Now that I have more time (I am not rushing to the airport), I will tell you something about our special audience show that airs next Friday (and which we taped in New York City on Tuesday.) I have posted today some pictures from behind the scenes at our taping. We taped a show with three parents — the parents of Natalee Holloway, Taylor Behl, and LaToyia Figueroa. As you know, Natalee has not been found but Taylor and LaToyia have been found… murdered. The three parents have very similar ugly experiences, but with some important differences. One thing they all have in common: a broken heart.
What I was hoping to discuss — and we did — was the impact of having a police force stay in frequent communication with the family even when the police have little to relay. Staying in constant communication helps relieve some of the pain and takes away some of the mystery. It also can have a significant impact on the investigation and lets the family know the case is important. When the police ignore the family, there is a high risk of trouble — including that the family thinks, rightfully or wrongfully, that the investigation is being dropped.
November 17, 2005
The Chicago Sun-Times Richard Roeper writes a mini review of Ryan Seacrest’s stint on Larry King Live…
Every once in a while you’ll see something on TV that seems like a “Saturday Night Live” sketch, only it’s real.
Exhibit A: Ryan Seacrest filling in for Larry King on CNN. What, Triumph the Insult Comic Dog wasn’t available?
I don’t like citing NewsMax for anything. To me it would be like trying get all your Beltway information from Page Six. And NewsMax’s activist agenda is well known to all. Nontheless, they’re the only one with this story. Carl Limbacher has a chronicle of Tuesday’s behind the scenes action at Countdown in regards to the O’Reilly controversy with San Francisco’s ROTC recruiting ballot issue…
A source tells NewsMax that Olbermann’s staff invited Alioto on his show Tuesday night, expecting that she would echo calls for O’Reilly’s head.
A producer is said to have asked, “Now, you’re calling for O’Reilly’s firing, right?”
She told him that she wasn’t - explaining that the Fox host was merely exercising his first amendment rights.
With that, Alioto’s segment was canceled.
But it looks like Olbermann’s staff got what they wanted after all, replacing Alioto with Chris Daly, a member of the San Francisco Board of Supervisors,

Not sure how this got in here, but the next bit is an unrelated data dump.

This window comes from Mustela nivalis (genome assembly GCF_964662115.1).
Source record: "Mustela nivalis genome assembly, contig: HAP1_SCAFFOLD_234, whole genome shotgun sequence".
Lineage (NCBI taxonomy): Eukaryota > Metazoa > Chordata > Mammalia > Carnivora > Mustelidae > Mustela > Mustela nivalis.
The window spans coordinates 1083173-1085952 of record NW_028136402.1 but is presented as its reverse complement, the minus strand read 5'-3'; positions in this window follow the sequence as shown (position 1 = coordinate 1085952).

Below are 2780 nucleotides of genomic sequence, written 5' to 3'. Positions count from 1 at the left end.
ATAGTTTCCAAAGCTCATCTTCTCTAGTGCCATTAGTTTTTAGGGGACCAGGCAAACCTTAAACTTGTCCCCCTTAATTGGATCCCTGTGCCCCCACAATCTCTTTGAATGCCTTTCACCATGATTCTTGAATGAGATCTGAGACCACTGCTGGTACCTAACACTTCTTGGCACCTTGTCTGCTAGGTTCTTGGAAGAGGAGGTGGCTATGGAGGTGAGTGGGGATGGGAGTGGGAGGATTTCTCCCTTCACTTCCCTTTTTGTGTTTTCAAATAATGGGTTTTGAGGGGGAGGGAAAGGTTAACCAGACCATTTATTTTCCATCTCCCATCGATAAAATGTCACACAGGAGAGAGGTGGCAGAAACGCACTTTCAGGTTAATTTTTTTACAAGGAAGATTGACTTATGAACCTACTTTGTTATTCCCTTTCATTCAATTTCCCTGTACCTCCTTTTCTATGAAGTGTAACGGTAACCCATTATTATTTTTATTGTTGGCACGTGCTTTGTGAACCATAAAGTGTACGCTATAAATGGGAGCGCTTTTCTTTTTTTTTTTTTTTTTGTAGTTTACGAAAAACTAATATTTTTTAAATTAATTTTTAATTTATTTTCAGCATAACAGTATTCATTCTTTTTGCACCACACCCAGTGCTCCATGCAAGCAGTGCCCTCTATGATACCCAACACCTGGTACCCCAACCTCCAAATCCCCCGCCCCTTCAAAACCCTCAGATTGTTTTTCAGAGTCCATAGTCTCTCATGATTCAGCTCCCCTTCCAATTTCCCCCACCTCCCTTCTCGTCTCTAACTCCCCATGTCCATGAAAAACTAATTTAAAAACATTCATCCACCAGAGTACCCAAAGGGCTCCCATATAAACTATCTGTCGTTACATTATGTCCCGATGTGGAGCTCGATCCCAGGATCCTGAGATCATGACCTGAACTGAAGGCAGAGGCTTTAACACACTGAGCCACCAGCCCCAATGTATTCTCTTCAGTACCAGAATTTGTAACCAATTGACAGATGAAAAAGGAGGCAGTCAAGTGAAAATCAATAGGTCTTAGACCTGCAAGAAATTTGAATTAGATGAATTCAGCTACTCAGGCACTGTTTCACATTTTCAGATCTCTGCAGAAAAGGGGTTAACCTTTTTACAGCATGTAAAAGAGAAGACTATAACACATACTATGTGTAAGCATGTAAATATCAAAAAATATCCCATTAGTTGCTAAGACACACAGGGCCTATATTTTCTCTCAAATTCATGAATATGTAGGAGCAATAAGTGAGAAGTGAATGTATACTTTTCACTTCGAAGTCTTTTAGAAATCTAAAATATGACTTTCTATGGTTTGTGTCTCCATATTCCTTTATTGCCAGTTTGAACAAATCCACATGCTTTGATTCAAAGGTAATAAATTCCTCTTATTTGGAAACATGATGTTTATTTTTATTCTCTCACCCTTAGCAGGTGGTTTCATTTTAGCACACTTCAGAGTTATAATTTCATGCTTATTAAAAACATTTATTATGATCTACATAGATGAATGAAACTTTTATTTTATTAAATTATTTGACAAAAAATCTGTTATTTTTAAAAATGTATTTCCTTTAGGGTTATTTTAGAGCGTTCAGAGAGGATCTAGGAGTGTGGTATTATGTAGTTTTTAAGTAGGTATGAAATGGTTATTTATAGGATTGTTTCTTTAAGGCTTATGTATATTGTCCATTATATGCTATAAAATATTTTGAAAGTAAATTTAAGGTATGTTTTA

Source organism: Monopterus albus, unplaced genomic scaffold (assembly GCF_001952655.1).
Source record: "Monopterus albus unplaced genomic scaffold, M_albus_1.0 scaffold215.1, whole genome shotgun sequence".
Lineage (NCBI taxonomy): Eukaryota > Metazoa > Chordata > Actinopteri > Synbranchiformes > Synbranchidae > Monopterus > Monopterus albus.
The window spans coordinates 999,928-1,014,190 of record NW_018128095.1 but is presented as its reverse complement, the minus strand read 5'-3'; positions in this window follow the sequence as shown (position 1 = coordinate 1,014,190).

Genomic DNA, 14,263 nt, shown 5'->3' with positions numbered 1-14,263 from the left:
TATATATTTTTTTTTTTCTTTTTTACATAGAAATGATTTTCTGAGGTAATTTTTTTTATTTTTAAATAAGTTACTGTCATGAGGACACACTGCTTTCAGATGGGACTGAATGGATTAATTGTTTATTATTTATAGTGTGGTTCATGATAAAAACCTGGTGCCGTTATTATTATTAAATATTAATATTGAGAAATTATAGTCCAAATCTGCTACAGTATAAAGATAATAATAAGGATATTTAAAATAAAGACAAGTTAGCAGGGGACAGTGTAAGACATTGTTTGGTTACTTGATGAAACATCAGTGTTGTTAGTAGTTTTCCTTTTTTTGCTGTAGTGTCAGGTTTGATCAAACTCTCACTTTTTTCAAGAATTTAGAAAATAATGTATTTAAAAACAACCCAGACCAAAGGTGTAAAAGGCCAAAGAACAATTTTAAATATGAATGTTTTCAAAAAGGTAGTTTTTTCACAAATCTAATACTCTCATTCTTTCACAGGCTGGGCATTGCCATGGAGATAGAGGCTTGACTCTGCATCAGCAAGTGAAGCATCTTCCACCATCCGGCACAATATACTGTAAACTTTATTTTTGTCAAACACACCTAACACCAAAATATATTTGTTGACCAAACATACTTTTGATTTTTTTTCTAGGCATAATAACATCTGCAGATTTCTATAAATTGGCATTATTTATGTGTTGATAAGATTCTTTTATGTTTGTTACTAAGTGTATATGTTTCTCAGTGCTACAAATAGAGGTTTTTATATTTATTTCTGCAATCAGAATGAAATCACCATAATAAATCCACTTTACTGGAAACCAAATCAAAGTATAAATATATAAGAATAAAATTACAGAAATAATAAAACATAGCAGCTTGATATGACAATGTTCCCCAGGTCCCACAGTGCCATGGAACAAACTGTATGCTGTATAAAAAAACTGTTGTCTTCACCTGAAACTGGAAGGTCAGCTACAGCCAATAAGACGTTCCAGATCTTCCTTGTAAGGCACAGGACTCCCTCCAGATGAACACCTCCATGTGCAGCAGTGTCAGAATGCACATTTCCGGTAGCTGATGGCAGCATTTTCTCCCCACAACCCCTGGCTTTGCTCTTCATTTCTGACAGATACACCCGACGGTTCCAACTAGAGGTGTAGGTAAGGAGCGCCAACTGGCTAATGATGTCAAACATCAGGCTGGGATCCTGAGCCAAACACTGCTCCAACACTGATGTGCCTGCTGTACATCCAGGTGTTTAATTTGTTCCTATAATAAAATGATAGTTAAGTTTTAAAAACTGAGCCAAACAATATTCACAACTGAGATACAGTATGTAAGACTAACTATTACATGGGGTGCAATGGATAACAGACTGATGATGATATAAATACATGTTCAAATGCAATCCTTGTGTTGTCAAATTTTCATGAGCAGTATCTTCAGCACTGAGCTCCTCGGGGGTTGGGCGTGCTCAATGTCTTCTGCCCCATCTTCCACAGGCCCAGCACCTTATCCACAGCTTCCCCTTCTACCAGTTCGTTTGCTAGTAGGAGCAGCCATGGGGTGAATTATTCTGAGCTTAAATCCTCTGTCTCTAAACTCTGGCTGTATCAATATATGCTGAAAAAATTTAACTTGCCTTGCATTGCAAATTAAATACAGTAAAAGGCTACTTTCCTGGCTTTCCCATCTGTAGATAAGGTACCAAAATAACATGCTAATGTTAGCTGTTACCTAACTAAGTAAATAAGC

“You know, this is dangerous,” Daly told Olbermann on the air. “Fox News and Westwood One need to take some accountability for this and terminate Bill O’Reilly’s employment.”
FTVLive is reporting that CNBC’s Maria Bartiromo twice tried to pitch her services to Roger Ailes the past few years….
Peter Ames Carlin in The Oregonian likes Mad Money with Jim Cramer….
Even I know that it’s a bad idea to build a personal portfolio based entirely on what you hear on cable TV. But it’s compelling to note that featured picks on “Mad Money” have risen at a combined rate of nearly 6.25 percent this year, nearly twice the rise of Standard & Poor’s 500 index. This expands upon Cramer’s own record as a hedge fund manager (24 percent average return over 15 years) and as co-founder of thestreet.com. Now that he’s jumped to the fore of CNBC’s prime-time schedule, ratings have skyrocketed.
And though Cramer’s reputation and manic showmanship have something to do with that, so too does his populist approach to doing business. For all his locker-room ranting and leaping around, Cramer is a sweet-natured guide who delights in demystifying the jargon-heavy world of finance.
A lecture last week on the wisdom of investing in India included references to Ernest Hemingway, Gertrude Stein and E.M. Forster (”You gotta expatriate your money!”), then concluded with a quote from the rapper Ludacris. “We gotta do some pimpin’ all over the world!”
The Commercial Property News’ Colleen Corley wraps up Neil Cavuto’s address to the CPN Executive Summit…
The media’s role in aggravating real estate trouble has its roots in the missed opportunities of the 1980s, Fox News Channel anchor Neil Cavuto told a crowd of top real estate executives last night at the CPN Executive Summit 2005 conference dinner and awards ceremony.
Cavuto’s advice was to think twice before believing the hype. The award-winning business journalist explained that the media suffers from a “collective guilt” having to do with missing the signs of overdevelopment in the ’80s, and the post-pop costs of the bubble. With the country debating how fast the air will be let out of some of today’s most active markets, Cavuto argued that the media is missing many of the positive forecasts for commercial real estate–and particularly condo–activity in 2006.
“It’s important to keep history in perspective,” Cavuto said, using George Washington’s steadfastness at Valley Forge as a reminder. “That’s what bothers me in the coverage of a lot of news. We forget that we’ve been through much worse.”